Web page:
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High Functioning Anxiety: What Is It and How Can I Navigate It?

Mary-Lauren O’Crowley, MA, NCC, LPC

When you are the first to arrive at work and the last to leave, have never missed a deadline or a meeting, and are always prepared, most people will find it difficult to believe you could actually have an anxiety disorder. Some types of anxiety may not present themselves in the most obvious ways. While anxiety disorders can cause feelings of overwhelm, fear, and panic, they can also lead to overthinking, people-pleasing, and a general inability to slow down.

What Is High Functioning Anxiety?

Strictly speaking, high-functioning anxiety (HFA) is not an official diagnostic category. In the US, for example, it is not recognized as an illness in America’s Diagnostic and Statistical Manual of Mental Disorders–5th Edition (abbreviated the DSM–5), a manual used by mental health practitioners to diagnose clinical illnesses. The phrase “high-functioning anxiety” is used to characterize people with anxiety symptoms that (on the surface) have little effect on their daily lives and their ability to function in personal and professional settings. 

Things are not often what they appear when you have high-functioning anxiety. A person with HFA may appear to have it all together from the outside. These people are likely those who show up first to work and are the last to leave, always dress to impress and take on extra tasks and assignments. People may find that certain behaviors such as overanalyzing, saying “yes” to everything, and striving for perfection actually propel them further in the workforce; however, these very same habits can lead to burnout. For example, when you are feeling under the weather, HFA might lead you to put off calling in sick because you do not want to appear lazy or unmotivated. You may even skip sleep and work all night to get more work done. While everything may appear to be in order from the outside, the internal experience of HFA may feel vastly different. You may find that you struggle with persistent thoughts and fears of failure, have difficulty sleeping, and often feel restless or agitated. 

Signs and Symptoms

HFA may be difficult to identify in most people because the presenting symptoms are often regarded as “normal” behaviors in our culture, making it harder to recognize the threat. Among the many signs of this type of anxiety include: 

  • Striving for perfection
  • Constant overanalyzing and overthinking
  • Fear of failure
  • Sleep deprivation (insomnia)
  • The inability to say no and the desire to please people
  • A habit of dwelling on one’s previous transgressions
  • Nervousness (nail-biting, leg shaking, hair twisting, etc.)
  • Worry and a lack of ability to convey one’s feelings

Positive Sides of HFA

  • Success in the workplace
  • A calm demeanor from the outside
  • Readiness for any eventuality. 
  • Passionate 
  • Extroverted persona (happy, laughs, tells jokes, smiles)
  • Always arriving on time or ahead of schedule for an appointment
  • Organized (for example, keeps elaborate calendars)
  • Active
  • Accomplished
  • Orderly
  • Neat and tidy
  • Loyal

Negative Symptoms 

  • Repetitive worries about “What if…?” are among the most common characteristics of people with high-functioning anxiety (even if they seem to be calm and successful outwardly). Other undesirable effects of this condition are:
  • A pattern of procrastination (for fear of starting on something you are not sure you will accomplish perfectly) interspersed with bursts of productivity due to a pressing deadline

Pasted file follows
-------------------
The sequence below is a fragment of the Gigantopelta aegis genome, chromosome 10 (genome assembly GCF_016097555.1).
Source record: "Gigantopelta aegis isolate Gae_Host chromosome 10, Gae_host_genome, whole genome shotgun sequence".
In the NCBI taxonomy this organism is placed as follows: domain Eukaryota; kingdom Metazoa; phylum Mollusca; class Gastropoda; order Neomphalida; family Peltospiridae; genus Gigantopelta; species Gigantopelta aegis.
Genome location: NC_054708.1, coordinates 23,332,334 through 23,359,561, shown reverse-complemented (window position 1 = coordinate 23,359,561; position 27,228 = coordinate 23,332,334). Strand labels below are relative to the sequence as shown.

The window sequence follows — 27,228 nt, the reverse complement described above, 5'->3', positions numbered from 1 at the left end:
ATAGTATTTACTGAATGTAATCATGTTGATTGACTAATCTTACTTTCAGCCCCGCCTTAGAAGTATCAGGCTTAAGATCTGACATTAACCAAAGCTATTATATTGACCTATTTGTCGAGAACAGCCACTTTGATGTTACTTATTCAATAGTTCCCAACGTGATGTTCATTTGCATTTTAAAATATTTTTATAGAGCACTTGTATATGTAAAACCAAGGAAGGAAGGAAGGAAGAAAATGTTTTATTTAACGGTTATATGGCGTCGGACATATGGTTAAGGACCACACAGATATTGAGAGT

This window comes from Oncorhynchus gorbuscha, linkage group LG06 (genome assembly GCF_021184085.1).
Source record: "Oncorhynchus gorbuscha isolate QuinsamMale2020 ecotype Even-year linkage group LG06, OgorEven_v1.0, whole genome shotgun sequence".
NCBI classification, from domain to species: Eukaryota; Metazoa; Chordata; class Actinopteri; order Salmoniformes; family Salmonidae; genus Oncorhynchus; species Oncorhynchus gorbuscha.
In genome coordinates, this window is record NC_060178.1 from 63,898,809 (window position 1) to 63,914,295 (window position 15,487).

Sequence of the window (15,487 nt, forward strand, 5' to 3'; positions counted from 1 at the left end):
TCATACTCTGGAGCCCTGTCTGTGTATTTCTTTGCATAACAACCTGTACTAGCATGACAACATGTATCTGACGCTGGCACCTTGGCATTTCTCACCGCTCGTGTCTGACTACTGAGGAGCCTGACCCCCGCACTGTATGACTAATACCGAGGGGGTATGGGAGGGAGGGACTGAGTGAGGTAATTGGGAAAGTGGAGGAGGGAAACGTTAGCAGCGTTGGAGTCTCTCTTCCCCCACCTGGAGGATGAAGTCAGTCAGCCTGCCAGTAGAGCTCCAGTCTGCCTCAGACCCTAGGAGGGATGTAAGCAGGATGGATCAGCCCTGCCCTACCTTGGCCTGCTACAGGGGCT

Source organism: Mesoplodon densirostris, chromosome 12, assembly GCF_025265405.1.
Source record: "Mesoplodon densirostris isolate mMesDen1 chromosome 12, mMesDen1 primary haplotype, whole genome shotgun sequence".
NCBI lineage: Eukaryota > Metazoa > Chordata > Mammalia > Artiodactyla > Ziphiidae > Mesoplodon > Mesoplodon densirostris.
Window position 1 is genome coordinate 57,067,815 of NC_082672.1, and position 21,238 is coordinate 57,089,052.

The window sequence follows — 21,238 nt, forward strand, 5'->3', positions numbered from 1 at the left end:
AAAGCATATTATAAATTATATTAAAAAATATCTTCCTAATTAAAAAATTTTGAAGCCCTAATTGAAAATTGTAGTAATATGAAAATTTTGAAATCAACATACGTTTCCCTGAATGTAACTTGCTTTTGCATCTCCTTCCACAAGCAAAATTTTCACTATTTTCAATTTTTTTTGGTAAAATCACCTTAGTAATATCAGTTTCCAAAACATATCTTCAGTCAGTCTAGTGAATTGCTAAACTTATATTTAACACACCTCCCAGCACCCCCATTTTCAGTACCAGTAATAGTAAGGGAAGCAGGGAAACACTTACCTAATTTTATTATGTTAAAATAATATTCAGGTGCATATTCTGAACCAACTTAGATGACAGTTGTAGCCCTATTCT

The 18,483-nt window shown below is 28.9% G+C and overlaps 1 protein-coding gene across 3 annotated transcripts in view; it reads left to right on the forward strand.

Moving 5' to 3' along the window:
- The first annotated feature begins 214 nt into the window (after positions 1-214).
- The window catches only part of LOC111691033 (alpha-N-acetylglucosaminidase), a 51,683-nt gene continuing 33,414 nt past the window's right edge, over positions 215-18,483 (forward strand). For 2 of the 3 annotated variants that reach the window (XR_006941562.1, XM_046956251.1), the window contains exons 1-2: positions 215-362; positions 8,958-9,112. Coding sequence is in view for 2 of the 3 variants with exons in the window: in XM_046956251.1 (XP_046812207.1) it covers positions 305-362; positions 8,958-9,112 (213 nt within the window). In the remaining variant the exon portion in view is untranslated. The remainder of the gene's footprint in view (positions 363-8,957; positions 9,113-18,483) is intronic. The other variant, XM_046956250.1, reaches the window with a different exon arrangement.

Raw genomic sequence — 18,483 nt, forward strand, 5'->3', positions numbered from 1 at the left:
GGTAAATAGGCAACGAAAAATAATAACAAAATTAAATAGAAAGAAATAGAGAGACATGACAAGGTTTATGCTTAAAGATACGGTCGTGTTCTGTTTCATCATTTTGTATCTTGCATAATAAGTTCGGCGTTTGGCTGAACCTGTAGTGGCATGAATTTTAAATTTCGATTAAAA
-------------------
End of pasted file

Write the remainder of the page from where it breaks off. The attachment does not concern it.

• Compulsiveness to measure one’s performance against that of others
  • Stress or a fear of the future to the extent that it prevents you from enjoying the present moment.
  • Having a fear of the future or persistent anxiety about it
  • Tension, agitation, or a struggle to relax
  • Increased chance of developing drug addiction problems

High-Functioning Anxiety Treatment

To determine whether you have high-functioning anxiety or anxiety in any form, it is important to see a licensed therapist. Anxiety IS treatable. When it comes to dealing with anxiety, Cognitive Behavioral Therapy (CBT), a kind of psychotherapy that focuses on modifying one’s behavior and thought patterns, is an excellent option. Cognitive-behavioral therapy is an empirically-validated method that can train a person with high functioning anxiety to manage the condition and perform better and healthily in their life. CBT teaches you how to cope with life’s challenges more effectively while also reducing the amount of time you spend in a state of constant fear and anxiety.

It can also be beneficial to practice meditation and mindfulness to mitigate symptoms. HFA sufferers may benefit immensely from the practice of mindfulness, a method that focuses on regulated breathing, being present in the moment, self-compassion, and acceptance. This is an effective way to cut stress and manage parts of your life that may be causing you to feel anxious. Other therapeutic tools for dealing with anxiety and related conditions are:

ACT (Acceptance and Commitment Therapy)

Acceptance and Commitment Therapy is a form of talk therapy that encourages you to calm down, focus on the present, and not judge it. 

DBT (Dialectical Behavioral Therapy)

DBT is a mix of Eastern mindfulness, and cognitive-behavioral therapy (CBT)used to help people accept and modify their thoughts and behaviors.

EMDR (Eye Movement Desensitization and Reprocessing)

A therapist can use bilateral stimulation as a technique to address underlying trauma memories that may drive or accompany your HFA. 

If you or someone you know is struggling with anxiety, high functioning, or otherwise, please reach out to the intake specialists at Symmetry Counseling today!

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